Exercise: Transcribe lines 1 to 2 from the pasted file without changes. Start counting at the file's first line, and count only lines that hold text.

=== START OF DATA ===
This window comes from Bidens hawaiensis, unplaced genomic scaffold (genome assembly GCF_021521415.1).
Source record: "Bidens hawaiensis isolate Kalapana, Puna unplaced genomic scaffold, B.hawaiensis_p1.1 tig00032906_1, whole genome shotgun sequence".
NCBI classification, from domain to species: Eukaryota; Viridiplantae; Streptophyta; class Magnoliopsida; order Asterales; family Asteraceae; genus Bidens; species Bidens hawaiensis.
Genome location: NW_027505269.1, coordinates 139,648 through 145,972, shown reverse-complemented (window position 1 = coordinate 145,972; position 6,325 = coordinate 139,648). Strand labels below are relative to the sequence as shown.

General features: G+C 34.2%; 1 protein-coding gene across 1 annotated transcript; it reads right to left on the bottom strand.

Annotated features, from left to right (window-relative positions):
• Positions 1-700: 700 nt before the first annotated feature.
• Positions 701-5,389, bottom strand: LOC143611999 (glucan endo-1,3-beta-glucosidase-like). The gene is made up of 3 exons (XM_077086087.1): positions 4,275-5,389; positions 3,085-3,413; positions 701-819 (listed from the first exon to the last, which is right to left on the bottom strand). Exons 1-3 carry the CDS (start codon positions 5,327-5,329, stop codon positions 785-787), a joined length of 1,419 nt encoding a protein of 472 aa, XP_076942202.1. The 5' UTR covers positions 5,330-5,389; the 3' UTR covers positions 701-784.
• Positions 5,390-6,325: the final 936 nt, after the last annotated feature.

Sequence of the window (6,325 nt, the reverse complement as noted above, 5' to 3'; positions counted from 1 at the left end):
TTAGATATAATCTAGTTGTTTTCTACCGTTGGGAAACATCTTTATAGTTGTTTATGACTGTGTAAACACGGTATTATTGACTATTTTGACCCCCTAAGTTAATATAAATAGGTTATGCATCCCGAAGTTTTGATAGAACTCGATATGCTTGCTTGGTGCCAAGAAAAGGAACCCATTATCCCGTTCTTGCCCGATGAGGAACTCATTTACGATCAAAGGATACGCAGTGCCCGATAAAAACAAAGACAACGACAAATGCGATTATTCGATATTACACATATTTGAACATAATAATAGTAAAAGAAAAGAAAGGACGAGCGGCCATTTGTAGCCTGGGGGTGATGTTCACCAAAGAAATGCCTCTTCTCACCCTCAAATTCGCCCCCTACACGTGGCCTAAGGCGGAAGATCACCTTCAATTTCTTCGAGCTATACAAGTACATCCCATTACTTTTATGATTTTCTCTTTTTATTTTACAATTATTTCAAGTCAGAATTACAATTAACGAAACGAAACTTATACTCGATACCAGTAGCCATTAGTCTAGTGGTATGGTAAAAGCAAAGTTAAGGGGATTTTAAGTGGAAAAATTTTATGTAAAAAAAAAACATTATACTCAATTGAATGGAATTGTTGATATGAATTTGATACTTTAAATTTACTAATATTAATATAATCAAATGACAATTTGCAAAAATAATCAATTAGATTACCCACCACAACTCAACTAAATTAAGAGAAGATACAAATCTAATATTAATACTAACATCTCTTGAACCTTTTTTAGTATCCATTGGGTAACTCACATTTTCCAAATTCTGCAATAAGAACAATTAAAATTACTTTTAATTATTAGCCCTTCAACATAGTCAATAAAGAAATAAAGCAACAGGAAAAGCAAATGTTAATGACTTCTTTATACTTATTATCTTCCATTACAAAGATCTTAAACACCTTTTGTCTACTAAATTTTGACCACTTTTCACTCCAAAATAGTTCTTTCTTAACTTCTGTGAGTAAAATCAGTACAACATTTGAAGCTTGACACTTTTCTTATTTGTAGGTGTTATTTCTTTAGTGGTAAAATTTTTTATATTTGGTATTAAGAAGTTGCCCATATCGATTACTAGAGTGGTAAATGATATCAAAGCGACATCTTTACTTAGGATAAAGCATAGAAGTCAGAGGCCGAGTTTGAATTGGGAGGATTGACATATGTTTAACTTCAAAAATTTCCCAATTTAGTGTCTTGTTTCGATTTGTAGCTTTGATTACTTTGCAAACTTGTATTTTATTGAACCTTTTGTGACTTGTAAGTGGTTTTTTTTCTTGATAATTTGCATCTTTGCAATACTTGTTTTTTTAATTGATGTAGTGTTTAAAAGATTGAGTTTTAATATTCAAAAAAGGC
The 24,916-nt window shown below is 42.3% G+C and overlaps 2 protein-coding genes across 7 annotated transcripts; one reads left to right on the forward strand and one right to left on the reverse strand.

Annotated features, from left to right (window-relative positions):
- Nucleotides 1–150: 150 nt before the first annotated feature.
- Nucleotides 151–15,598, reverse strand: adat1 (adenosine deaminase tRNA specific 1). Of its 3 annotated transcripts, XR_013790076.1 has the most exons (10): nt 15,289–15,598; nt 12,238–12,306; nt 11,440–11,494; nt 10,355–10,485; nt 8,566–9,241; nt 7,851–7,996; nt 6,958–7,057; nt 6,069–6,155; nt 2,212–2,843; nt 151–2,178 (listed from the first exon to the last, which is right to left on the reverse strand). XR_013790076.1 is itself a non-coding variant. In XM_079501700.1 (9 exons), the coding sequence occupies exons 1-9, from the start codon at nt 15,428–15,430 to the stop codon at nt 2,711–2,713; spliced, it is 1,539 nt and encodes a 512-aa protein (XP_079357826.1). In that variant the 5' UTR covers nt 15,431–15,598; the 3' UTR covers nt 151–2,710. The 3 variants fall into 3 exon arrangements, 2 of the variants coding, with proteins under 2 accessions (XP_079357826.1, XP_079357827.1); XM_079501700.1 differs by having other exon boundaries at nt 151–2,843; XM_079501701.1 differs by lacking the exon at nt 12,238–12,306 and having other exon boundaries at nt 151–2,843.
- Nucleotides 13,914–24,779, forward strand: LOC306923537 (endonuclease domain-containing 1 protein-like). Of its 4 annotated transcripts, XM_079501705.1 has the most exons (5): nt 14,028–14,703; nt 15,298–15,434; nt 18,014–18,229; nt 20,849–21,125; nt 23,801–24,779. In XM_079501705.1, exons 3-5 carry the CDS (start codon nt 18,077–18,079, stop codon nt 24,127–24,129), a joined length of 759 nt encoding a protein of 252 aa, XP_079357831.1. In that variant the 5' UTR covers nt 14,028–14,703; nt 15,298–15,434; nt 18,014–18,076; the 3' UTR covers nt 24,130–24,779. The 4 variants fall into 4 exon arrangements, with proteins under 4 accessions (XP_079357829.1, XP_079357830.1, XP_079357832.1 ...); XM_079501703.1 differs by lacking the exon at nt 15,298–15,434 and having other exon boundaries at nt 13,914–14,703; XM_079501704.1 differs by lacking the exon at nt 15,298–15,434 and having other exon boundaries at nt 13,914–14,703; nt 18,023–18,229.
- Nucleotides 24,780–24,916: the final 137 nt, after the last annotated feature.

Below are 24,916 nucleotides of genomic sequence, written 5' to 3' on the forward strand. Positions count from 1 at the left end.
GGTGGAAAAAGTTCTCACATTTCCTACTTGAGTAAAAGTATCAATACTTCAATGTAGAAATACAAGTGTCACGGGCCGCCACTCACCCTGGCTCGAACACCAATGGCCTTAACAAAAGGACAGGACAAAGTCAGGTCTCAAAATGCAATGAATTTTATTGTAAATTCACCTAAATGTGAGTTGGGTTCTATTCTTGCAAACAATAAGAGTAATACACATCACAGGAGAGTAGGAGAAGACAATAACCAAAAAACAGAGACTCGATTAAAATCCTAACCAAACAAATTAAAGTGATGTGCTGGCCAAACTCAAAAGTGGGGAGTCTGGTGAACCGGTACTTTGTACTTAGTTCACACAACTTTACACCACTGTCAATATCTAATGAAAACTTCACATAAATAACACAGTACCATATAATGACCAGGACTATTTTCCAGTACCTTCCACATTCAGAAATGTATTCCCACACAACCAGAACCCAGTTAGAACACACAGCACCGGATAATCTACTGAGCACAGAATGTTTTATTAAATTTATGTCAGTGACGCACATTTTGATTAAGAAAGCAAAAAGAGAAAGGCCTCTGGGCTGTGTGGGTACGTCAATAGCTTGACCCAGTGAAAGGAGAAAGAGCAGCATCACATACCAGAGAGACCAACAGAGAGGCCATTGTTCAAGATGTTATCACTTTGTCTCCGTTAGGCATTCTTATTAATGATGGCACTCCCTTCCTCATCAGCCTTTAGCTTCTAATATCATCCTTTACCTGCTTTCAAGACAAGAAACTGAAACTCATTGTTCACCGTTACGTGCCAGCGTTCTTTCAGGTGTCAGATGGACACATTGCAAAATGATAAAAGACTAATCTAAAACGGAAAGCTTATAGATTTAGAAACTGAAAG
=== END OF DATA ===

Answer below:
This window comes from Bidens hawaiensis, unplaced genomic scaffold (genome assembly GCF_021521415.1).
Source record: "Bidens hawaiensis isolate Kalapana, Puna unplaced genomic scaffold, B.hawaiensis_p1.1 tig00032906_1, whole genome shotgun sequence".